Bringing a sibling into your toddler’s life can bring them so much joy—but plenty hard lessons will be learned, too; primarily the fact that they’re no longer the centre of the familial universe. Here’s how to help your eldest get to grips with their new role as big bro or sister.
Parenting expert Kathryn Mewes reassures that if and when your toddler acts up at the arrival of baby, bear in mind that from 2 onwards, young ones are ready to push boundaries, play with emotion and gain some semblance of independence anyway—this is developmentally appropriate behaviour and not necessary directly related to their new sibling (although the changed home situation can obviously exacerbate things). At this point, it’s important to not let your firstborn get lost in the chaos of dealing with a newborn; he’ll need to feel needed.
Kathryn advises the following:
- Show your toddler how to help with the baby by fetching the nappies, wipes, etc. Then ask them to do this often for you—and thank them every time.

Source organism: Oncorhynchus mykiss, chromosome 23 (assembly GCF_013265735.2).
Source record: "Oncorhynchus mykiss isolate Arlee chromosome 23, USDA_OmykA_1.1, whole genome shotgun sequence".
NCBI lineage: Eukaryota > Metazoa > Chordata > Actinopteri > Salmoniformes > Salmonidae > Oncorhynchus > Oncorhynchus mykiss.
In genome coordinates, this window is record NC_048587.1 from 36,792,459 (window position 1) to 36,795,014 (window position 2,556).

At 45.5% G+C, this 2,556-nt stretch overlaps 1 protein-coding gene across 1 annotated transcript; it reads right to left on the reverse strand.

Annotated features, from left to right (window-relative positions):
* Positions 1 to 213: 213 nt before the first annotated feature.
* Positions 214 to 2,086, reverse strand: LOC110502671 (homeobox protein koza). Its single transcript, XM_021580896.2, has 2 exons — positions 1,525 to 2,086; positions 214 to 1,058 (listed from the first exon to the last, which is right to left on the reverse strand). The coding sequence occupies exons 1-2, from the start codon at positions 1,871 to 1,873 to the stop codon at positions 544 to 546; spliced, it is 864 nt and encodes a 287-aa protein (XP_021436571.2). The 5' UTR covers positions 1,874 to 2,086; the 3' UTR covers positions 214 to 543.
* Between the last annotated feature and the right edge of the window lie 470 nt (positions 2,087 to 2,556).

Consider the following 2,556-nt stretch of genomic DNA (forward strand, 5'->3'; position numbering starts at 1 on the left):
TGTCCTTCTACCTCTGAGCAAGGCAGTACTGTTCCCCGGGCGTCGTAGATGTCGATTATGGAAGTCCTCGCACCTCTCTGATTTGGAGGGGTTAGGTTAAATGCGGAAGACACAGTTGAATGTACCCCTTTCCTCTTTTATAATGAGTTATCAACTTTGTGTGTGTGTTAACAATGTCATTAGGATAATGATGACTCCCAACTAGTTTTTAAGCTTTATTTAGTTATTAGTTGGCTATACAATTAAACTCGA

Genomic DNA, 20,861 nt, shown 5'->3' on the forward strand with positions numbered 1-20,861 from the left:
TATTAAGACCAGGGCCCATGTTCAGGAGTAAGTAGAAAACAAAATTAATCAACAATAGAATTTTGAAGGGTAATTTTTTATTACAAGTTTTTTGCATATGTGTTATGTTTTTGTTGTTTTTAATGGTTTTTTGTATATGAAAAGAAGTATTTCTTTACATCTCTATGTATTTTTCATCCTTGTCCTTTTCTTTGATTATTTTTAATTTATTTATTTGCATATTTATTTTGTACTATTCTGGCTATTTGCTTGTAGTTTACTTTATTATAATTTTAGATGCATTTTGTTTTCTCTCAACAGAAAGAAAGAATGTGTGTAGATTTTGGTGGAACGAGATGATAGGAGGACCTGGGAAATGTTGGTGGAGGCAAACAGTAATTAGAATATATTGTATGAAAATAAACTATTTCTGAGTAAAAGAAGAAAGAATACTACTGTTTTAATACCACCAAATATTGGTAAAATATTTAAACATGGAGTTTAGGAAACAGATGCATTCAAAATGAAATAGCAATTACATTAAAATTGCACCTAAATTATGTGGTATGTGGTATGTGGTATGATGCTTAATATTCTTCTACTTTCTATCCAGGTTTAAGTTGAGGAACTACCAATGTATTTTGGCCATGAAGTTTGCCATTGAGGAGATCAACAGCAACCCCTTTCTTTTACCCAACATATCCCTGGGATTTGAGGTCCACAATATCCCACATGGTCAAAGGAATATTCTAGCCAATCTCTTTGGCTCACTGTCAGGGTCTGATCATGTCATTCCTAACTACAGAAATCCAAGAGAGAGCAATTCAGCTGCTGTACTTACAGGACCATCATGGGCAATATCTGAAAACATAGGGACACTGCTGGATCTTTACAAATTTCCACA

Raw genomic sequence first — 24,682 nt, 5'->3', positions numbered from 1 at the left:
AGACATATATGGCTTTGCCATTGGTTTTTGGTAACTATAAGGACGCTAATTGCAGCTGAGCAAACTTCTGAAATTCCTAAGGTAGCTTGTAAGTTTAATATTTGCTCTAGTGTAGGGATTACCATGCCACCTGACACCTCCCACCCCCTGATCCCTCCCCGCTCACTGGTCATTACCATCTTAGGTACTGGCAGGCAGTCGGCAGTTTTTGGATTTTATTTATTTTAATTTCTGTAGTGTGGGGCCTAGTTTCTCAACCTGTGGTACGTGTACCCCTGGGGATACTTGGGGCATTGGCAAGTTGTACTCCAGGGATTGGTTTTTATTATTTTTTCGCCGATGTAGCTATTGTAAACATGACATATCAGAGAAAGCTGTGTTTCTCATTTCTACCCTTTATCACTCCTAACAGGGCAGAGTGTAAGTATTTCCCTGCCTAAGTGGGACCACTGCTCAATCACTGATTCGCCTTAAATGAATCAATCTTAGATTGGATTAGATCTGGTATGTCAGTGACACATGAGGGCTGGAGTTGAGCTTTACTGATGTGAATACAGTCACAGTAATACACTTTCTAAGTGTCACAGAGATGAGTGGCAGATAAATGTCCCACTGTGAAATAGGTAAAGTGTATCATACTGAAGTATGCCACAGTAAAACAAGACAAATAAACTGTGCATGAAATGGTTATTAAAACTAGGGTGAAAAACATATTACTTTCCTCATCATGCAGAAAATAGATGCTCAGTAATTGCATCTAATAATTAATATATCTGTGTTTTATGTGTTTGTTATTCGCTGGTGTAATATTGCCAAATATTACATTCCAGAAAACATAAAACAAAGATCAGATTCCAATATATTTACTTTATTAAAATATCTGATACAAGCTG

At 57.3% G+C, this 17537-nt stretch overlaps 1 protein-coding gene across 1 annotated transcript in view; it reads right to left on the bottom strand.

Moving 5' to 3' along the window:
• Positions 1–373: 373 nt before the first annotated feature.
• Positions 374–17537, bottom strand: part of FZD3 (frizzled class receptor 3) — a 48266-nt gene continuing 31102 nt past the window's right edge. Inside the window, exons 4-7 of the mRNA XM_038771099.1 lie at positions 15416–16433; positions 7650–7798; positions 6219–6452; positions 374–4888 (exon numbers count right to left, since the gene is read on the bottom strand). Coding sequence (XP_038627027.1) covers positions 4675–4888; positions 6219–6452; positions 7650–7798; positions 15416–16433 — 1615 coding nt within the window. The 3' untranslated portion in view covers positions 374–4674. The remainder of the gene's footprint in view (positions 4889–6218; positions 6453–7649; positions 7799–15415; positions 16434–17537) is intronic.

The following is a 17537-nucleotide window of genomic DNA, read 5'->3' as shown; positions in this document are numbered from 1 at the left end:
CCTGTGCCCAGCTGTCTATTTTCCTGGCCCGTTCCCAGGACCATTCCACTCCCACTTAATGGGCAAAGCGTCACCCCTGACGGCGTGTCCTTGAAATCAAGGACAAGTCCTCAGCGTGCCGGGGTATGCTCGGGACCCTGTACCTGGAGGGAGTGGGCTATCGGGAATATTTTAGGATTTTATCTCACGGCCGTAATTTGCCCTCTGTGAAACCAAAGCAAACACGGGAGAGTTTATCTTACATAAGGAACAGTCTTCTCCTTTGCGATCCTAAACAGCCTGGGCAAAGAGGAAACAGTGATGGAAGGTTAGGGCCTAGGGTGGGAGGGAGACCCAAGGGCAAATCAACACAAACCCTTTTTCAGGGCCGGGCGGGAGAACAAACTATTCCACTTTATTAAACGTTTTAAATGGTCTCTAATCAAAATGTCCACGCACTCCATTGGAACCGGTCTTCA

- Tell your baby within earshot of your toddler how lucky he is to have such an amazing big brother or sister—and how much his big bro or sis can teach him.
- Ask your toddler to choose toys to bring to the baby—or help choose outfits. Then praise the choice and tell your baby again how lucky he is to get such a great item/cool outfit.
- It may feel like a whole lot of play-acting given that your newborn understands pretty much nada at this point, but all these affirmations of worth are obviously for the benefit of your toddler; they’ll also help him to understand his new special position in the family.
Another tip Kathryn recommends is the ‘shout spot’—“this is a space where you send your daughter when she isn’t ready to listen to you and do as you ask. She is placed there until she ‘is ready’. This tends to be in the hallway”. Importantly, this isn’t the same concept as a ‘naughty step’; it’s not about shaming or punishing, but acknowledging the need both of you require to cool off instead of engaging in conflict. You can also ask your child to choose the cool-off spot, so that she feels a sense of control over things.